Individuals hold the power on plastic
Individuals are the most significant potential drivers of change to the growing problem of plastic waste and pollution, a senior United Nations expert says.
Speaking on the side-lines of the Pacific Environment Forum, Dr. El-Habr, from the United Nations Environment Programme (U.N.E.P) said pressure always comes from the public and that the dynamics of the free market mean people will be provided what they want.
“Every single individual act counts,” Dr. El-Habr said.
“Of course a person cannot change the world but if you don’t request a straw when you ask for a drink, and I don’t use a straw, add us one by one and we make a huge difference.
“At the end of the day, you find out there is no market for your product, so unless we collectively understand this, there won’t be any changes.”
Dr. El-Habr is the Coordinator of the Global Programme of Action for the Protection of the Marine Environment from Land Based Activities.
He has worked in U.N.E.P for 30 years, and has overseen dozens of national, regional and international efforts to curb plastic pollution, and believes the multi-lateral organisation has done a lot to curb environmental damage.
“I am one of those who are convinced that the United Nations have helped countries put together the needed policies to address environmental issues,” he said.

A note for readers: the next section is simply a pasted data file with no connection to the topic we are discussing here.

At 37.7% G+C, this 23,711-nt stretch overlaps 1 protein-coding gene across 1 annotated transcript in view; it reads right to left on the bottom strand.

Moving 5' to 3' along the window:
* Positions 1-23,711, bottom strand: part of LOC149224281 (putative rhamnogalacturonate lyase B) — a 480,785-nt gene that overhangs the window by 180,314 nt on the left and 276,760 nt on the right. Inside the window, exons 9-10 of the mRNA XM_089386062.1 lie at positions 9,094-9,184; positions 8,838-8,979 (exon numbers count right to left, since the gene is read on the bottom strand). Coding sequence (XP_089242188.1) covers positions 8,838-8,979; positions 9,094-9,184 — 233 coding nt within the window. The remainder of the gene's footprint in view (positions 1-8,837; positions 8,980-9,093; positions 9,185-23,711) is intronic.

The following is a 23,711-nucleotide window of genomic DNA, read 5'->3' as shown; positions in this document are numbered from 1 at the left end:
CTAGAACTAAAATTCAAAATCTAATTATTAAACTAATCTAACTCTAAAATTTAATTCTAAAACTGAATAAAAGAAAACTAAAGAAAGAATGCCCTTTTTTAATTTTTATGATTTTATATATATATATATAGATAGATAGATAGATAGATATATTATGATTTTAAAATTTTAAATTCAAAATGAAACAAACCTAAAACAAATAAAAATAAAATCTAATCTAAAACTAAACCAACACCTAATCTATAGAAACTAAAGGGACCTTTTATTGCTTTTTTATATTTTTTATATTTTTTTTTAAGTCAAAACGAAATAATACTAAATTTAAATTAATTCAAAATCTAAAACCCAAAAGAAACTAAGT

But still, he concedes, the U.N cannot succeed alone.
“The commitments of the countries to come together and agree on global issues need to be there.
“Also, the commitments of countries to change their legal laws and enforce them, and really comply with what they have committed to when signing these [agreements] is a matter of urgency, otherwise things can stay as they are.”
And even when some countries have barriers to meeting those international environmental agreements, the U.N will step in to help them.
But those efforts won’t go all the way to cutting plastic from everyday life until everyday people choose to cut it out, Dr. El-Habr said.
No one but the public can force a government to ban plastic or force companies to stop producing, he said.
“It’s the public who put pressure on the government to make these changes. This is how it works.”
The United Nations, nor any other country or organisation can pressure companies to stop producing wasteful products, headed for landfill almost immediately after they are used once, Dr. El-Habr said.
“You cannot have a third party come and tell an independent government, you are not doing the right thing.
“The U.N was established to bring together countries under the U.N flag to cooperate, but not to be the police of the world,” he said.
And the private sector needs to be partners in the process.
“You cannot play against the private sector because they are the engine of the economic growth in some countries.
“It’s the whole economy that is at stake and a country will not kill its own economy overnight because this is what is best.
“That is why with any solution, we believe, there is a need for cooperation between governments, private sector and the non-government organisations.”